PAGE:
Basic usage

  1. SBT Tasks
  2. SBT Commands
  3. Test frameworks
  4. Pact Stubber

Tasks vs Commands

All Scala-Pact versions prior to 2.2.0 only had SBT Commands available.

The original motivation for commands was safety, they were designed to be really hard to misuse. For example, the consumer testing process works like this:

  1. For safety, sbt clean to remove any lingering artifacts.
  2. sbt test is the completely ordinary unit testing command, but it now has a side effect of generating pact contract files.

Note that one contract file is created per test at this point, meaning you can have multiple contract files for the same consumer <-> provider pair. This allows ScalaTest to run tests in parallel without us having to worry about execution order. However, the Pact standard is that all of these interactions live in a single file.

Enter a new task!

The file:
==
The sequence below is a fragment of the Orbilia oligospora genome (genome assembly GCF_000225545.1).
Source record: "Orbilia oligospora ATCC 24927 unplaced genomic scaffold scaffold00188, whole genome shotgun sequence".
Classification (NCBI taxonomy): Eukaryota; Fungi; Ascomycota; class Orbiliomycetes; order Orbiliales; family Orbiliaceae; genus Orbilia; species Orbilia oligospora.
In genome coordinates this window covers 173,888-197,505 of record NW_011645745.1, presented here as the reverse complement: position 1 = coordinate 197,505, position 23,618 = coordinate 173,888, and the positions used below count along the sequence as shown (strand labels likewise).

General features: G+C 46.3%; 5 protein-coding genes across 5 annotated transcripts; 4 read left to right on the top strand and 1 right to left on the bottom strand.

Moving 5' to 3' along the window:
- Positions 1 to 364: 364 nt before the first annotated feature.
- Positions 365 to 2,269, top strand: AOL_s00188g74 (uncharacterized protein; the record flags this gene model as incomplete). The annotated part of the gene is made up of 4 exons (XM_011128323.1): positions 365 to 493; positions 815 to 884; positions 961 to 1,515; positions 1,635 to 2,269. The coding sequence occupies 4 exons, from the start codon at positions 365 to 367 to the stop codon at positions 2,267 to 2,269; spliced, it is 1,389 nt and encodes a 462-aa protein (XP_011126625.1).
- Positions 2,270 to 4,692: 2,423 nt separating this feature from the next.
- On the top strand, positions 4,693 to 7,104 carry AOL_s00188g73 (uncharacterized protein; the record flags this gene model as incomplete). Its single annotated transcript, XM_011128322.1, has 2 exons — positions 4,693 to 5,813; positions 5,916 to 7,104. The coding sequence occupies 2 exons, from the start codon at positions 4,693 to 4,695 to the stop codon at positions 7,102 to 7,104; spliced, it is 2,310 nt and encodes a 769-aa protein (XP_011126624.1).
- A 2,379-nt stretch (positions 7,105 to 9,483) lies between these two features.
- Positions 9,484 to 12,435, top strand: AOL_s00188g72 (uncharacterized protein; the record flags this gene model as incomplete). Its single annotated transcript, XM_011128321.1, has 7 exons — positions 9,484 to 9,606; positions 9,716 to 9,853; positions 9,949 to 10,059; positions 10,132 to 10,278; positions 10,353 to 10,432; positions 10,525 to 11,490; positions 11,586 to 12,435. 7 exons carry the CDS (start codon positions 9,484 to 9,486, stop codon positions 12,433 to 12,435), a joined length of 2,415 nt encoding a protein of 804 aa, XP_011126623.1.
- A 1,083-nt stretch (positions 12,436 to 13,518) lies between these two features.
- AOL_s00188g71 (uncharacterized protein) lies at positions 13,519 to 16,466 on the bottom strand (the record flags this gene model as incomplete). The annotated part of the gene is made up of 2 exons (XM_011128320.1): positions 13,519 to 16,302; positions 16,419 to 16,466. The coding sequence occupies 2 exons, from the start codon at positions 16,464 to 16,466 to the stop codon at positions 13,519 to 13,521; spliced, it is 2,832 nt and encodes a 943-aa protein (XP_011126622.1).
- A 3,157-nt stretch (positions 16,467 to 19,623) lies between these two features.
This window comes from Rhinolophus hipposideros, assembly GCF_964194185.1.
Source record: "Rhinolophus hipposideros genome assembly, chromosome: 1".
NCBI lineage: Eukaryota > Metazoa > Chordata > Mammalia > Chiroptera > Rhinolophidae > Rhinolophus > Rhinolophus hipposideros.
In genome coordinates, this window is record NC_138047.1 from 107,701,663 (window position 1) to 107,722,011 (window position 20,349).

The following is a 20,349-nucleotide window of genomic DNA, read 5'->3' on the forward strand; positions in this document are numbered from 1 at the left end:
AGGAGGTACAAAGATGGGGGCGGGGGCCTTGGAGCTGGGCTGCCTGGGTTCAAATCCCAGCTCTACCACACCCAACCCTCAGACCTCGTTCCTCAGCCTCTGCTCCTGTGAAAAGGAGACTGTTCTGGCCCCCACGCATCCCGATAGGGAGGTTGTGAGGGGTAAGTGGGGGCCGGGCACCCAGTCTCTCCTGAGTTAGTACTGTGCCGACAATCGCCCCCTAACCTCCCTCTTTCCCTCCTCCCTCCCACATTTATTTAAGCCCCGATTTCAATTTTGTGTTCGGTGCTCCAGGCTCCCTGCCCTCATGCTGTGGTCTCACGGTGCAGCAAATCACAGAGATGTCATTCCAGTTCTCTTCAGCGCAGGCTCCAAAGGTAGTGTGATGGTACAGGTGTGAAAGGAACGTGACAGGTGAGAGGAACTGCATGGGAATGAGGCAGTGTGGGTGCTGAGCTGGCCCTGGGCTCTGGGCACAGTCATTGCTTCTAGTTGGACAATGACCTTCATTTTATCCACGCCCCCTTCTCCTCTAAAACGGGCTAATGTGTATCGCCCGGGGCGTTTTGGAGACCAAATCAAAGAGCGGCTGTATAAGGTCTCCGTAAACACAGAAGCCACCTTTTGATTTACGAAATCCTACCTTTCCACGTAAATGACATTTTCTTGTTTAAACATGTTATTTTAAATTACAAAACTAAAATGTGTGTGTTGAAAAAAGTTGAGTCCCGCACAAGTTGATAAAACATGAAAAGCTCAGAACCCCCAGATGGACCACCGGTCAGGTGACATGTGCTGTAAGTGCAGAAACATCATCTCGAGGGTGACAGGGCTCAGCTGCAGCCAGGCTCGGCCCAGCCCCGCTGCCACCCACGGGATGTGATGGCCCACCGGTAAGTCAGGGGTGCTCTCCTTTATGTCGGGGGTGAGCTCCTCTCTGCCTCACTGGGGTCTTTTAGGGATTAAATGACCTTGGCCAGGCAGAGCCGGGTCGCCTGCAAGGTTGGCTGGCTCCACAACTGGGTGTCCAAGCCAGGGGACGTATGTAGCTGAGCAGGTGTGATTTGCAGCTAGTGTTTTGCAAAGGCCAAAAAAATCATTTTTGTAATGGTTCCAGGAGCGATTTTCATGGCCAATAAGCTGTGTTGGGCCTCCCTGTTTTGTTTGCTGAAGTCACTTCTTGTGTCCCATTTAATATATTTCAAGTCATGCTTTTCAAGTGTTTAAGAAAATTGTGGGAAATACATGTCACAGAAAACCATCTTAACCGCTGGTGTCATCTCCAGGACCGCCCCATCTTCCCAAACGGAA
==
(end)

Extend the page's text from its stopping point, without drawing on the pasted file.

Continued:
sbt pactPack simply takes all of the generated files and squashes them into one file per consumer <-> provider relationship.

Simple enough, but what if you forget to run clean initially? How will pactPack know NOT to include out of date pact artefacts? Short answer: It won’t!

The Tasks are composable entities that can be easily combined with other tasks to create a chain of operations but they do NOT guarantee correctness.

The Commands do guarantee correctness because they force the full process to be adhered to, but they do so at the cost of time and the possibility of duplicate effort. For example: In a typical fail fast CI pipeline you will run sbt clean update compile test in sequence so that you can bail out and error at the first sign of trouble. If you extend that to sbt clean update compile test pact-test then you are effectively doing sbt clean update compile test clean compile test pactPack!

The source code for this page can be found here.